Should Unbelievers Feel Comfortable at Church?
One of the continuing trends in American churches stemmed from the Willow Creek movement, which focuses church services on unbelievers. It is common to see churches claiming to be a “church for the unchurched” and similar slogans. Maybe this is not something you have stopped to think about, but it should be.
We should seriously think about the question, “Should unbelievers feel comfortable at church?” I think a different question can be helpful. Should a Christian feel comfortable at a Mormon worship service or a Jehovah Witness church or a Muslim mosque? It seems ridiculous when we ask it that way. Of course we shouldn’t feel comfortable. There is a big problem if we do.
Some will argue that unbelievers in a church is different. I’m just not sure how that is. If I am a person trusting in myself or something other than Christ for salvation, then how could I be comfortable in a church service? If I hear the gospel, I will feel uncomfortable. It’s only good news for those that trust it. Otherwise, it’s really bad news. If I stand with a group of people that sing together in worship to a God that I do not trust, how could I be comfortable? If I bow my head to pray to a God that I have no relationship with, how could that not be awkward? Everything about a church service should feel awkward and uncomfortable if the church is there to worship God and I am not.
Many churches use this method to reach the unreached. I agree that our churches should not be growing by swapping church members. We need to reach the unchurched. However, it is not the pastor’s job to do that any more than it is every other congregant’s job. The pastor’s job is to equip the church to go out and reach those people. Certainly, to do so the sermons must point to Christ and prepare the church to take the Word of God and apply it to their lives in a way that evangelizes the lost. This does not mean that every sermon needs a gospel presentation, though. If someone came up to me after a sermon and said, “I brought a lost friend to church today, but I don’t think they know exactly how to become a Christian from your sermon.” I would reply, “Then tell them.”
And he himself gave some to be apostles, some prophets, some evangelists, some pastors and teachers, equipping the saints for the work of ministry, to build up the body of Christ, until we all reach unity in the faith and in the knowledge of God’s Son, growing into maturity with a stature measured by Christ’s fullness. – Ephesians 4:11-13
This is where we find out that the job of a pastor is to equip the church. In fact, all ministry jobs are for that same purpose, even evangelists. Therefore, a biblical evangelist does not look like a crusade or revival preacher. Rather, he is one gifted in evangelism that trains the church to go out and evangelize. Pastors are supposed to “do the work of an evangelist” (2 Tim. 4:5), but that does not mean they should be doing evangelism for the church from the pulpit or letting their church members bring all their lost friends to them to hear the gospel. It means they should be training their flock to do evangelism and live as an example of a personal evangelist.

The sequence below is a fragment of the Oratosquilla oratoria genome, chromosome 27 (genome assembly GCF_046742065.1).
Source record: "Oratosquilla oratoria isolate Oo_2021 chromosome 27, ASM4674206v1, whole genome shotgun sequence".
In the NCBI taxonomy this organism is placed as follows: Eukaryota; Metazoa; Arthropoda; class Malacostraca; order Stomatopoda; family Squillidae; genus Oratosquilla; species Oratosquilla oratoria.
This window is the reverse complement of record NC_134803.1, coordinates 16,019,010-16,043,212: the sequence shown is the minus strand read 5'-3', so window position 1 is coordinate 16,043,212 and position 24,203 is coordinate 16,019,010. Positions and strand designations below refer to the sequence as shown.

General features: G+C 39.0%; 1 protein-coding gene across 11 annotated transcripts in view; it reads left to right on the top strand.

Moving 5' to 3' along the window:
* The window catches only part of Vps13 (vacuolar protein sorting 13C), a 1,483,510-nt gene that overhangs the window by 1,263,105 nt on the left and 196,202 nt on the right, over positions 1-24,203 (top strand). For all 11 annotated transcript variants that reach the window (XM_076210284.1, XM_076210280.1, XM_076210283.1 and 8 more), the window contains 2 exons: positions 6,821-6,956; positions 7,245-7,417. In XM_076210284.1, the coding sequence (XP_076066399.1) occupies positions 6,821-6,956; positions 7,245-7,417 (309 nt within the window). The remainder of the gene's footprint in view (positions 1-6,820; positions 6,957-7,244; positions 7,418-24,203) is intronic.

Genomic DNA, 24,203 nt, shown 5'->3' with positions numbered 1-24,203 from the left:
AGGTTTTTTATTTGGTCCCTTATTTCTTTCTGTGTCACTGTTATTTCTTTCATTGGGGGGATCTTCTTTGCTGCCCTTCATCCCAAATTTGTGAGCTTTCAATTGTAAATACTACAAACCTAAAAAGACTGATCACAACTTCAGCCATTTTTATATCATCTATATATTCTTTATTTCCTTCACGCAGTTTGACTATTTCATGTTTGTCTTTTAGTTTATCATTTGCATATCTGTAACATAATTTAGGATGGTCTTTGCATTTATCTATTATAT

If a church service is directed at unbelievers, then it fails to be a church service. It is an outreach event. Outreach events are good, but we should not confuse them with church worship gatherings. We can still be sensitive to unbelievers in our midst. They should feel welcomed and loved, but we should not expect them to feel comfortable. Nor should we direct our services at them. If we do so, then we are not creating a culture that equips the saints for the work of the ministry. Instead, we create a mentality that inviting people to church is all the members need to do.
It is true that Jesus wants unbelievers to come to him. The beautiful irony of the gospel is that he tells the lost to come and the saved to go. Our churches are not bomb shelters to escape the world. Nor are they businesses trying to get more consumers. They are armories where the soldiers of the Lord’s army come to restock, reload, and recuperate so that they can go back out and reach the world.
In his book Pastoral Ministry: How to Shepherd Biblically, John MacArthur says,
“It is absolutely bizarre to want to make unsaved people feel comfortable in a church. The church is not a building–the church is a group of worshiping, redeemed, and sanctified people among whom an unbeliever should feel either miserable, convicted, and drawn to Christ, or else alienated and isolated. Only if the church hides its message and ceases to be what God designed the church to be, can it make an unbeliever comfortable.”
If an unbeliever walks away from a sermon feeling encouraged, then that sermon failed. If they feel good after a worship song, then that song didn’t serve its purpose. If they feel right at home during prayer, then that prayer was lacking a focus on God’s glory and the redemption of lost souls. The believers might be encouraged, but an unbeliever should be anything but encouraged unless they are about to walk out and make the decision to make Jesus Christ their Lord. Otherwise, “the offense of the cross has been abolished” (Gal. 5:11).